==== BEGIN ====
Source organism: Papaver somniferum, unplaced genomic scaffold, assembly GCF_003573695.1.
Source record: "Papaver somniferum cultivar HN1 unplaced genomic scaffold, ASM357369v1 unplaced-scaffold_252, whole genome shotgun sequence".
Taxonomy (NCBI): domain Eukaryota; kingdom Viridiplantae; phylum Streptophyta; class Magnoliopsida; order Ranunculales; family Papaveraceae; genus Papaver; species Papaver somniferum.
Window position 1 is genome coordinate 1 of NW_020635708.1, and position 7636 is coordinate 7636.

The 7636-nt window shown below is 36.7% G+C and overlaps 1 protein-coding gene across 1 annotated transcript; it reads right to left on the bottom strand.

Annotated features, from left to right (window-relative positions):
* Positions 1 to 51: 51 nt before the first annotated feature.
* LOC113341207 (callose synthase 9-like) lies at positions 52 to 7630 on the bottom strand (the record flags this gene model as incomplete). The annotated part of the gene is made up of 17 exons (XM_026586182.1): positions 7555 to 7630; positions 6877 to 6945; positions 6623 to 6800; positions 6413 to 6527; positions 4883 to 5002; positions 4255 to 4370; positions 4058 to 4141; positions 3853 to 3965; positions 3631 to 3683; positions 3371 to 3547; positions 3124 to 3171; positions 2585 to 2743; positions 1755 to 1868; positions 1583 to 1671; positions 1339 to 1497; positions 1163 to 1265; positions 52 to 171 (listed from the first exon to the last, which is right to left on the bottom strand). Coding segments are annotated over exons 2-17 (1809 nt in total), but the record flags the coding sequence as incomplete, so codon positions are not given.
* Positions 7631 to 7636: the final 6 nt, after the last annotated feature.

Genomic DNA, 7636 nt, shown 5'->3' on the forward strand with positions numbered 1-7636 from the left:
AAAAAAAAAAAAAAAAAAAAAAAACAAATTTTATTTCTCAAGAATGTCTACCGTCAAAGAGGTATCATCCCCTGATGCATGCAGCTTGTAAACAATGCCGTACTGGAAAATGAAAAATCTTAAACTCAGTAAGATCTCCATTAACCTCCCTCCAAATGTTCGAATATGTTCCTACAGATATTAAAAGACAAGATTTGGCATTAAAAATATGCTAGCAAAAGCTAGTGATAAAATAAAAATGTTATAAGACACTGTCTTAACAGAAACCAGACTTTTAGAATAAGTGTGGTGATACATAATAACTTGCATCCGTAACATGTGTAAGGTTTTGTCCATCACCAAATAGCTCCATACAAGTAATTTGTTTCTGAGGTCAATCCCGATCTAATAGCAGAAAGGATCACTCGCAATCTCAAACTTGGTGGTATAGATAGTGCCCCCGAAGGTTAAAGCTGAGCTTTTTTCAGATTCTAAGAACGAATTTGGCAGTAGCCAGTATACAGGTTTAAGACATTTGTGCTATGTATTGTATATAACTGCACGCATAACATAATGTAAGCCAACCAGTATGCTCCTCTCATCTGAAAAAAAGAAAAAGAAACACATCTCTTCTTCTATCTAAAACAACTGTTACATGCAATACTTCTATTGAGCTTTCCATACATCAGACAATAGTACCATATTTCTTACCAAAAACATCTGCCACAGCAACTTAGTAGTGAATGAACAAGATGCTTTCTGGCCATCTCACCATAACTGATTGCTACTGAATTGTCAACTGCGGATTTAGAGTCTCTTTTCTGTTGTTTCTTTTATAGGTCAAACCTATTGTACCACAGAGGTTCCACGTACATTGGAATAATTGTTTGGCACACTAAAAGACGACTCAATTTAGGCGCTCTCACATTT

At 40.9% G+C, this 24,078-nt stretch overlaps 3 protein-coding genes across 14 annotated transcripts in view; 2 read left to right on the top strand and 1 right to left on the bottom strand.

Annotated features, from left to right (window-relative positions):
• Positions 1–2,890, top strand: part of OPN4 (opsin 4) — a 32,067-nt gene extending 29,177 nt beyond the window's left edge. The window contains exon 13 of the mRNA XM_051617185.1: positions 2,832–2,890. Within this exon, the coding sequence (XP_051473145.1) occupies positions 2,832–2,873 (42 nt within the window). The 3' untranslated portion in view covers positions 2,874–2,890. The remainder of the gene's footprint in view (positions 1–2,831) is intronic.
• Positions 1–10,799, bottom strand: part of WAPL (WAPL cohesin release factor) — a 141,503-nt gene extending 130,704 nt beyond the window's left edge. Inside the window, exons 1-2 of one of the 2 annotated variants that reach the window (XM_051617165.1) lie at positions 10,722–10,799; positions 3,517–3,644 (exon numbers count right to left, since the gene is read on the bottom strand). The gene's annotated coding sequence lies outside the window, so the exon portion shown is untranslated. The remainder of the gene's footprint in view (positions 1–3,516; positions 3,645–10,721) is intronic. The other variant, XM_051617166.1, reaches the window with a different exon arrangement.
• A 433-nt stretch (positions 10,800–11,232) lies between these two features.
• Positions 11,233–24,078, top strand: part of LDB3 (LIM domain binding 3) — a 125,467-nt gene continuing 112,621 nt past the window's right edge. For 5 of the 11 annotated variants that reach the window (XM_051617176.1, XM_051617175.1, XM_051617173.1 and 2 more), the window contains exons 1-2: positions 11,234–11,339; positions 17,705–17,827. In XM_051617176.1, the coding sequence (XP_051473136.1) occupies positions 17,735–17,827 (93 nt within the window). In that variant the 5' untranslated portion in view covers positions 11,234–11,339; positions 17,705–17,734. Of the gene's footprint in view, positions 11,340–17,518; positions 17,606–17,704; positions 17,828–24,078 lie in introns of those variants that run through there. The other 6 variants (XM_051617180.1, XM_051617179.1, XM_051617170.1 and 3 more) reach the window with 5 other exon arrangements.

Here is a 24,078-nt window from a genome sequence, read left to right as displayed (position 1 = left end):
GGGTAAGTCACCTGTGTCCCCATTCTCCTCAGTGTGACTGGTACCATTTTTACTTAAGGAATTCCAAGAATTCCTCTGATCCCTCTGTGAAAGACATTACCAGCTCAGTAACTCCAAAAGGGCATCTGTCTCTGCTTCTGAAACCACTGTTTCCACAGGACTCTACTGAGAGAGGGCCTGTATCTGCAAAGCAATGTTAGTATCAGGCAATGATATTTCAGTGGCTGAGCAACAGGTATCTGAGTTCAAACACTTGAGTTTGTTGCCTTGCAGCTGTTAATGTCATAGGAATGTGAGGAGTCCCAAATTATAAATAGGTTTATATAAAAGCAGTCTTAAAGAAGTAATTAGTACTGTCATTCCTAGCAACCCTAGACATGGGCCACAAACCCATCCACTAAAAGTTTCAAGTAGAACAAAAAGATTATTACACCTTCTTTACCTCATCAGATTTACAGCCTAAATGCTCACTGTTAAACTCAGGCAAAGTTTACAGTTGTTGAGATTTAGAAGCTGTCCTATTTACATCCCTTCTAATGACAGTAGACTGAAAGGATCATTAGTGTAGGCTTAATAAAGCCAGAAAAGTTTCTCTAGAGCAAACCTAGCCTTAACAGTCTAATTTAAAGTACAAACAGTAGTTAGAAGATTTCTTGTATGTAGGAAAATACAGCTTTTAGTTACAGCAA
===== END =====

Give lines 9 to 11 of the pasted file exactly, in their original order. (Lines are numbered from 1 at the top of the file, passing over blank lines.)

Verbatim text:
* Positions 7631 to 7636: the final 6 nt, after the last annotated feature.

Genomic DNA, 7636 nt, shown 5'->3' on the forward strand with positions numbered 1-7636 from the left:
AAAAAAAAAAAAAAAAAAAAAAAACAAATTTTATTTCTCAAGAATGTCTACCGTCAAAGAGGTATCATCCCCTGATGCATGCAGCTTGTAAACAATGCCGTACTGGAAAATGAAAAATCTTAAACTCAGTAAGATCTCCATTAACCTCCCTCCAAATGTTCGAATATGTTCCTACAGATATTAAAAGACAAGATTTGGCATTAAAAATATGCTAGCAAAAGCTAGTGATAAAATAAAAATGTTATAAGACACTGTCTTAACAGAAACCAGACTTTTAGAATAAGTGTGGTGATACATAATAACTTGCATCCGTAACATGTGTAAGGTTTTGTCCATCACCAAATAGCTCCATACAAGTAATTTGTTTCTGAGGTCAATCCCGATCTAATAGCAGAAAGGATCACTCGCAATCTCAAACTTGGTGGTATAGATAGTGCCCCCGAAGGTTAAAGCTGAGCTTTTTTCAGATTCTAAGAACGAATTTGGCAGTAGCCAGTATACAGGTTTAAGACATTTGTGCTATGTATTGTATATAACTGCACGCATAACATAATGTAAGCCAACCAGTATGCTCCTCTCATCTGAAAAAAAGAAAAAGAAACACATCTCTTCTTCTATCTAAAACAACTGTTACATGCAATACTTCTATTGAGCTTTCCATACATCAGACAATAGTACCATATTTCTTACCAAAAACATCTGCCACAGCAACTTAGTAGTGAATGAACAAGATGCTTTCTGGCCATCTCACCATAACTGATTGCTACTGAATTGTCAACTGCGGATTTAGAGTCTCTTTTCTGTTGTTTCTTTTATAGGTCAAACCTATTGTACCACAGAGGTTCCACGTACATTGGAATAATTGTTTGGCACACTAAAAGACGACTCAATTTAGGCGCTCTCACATTT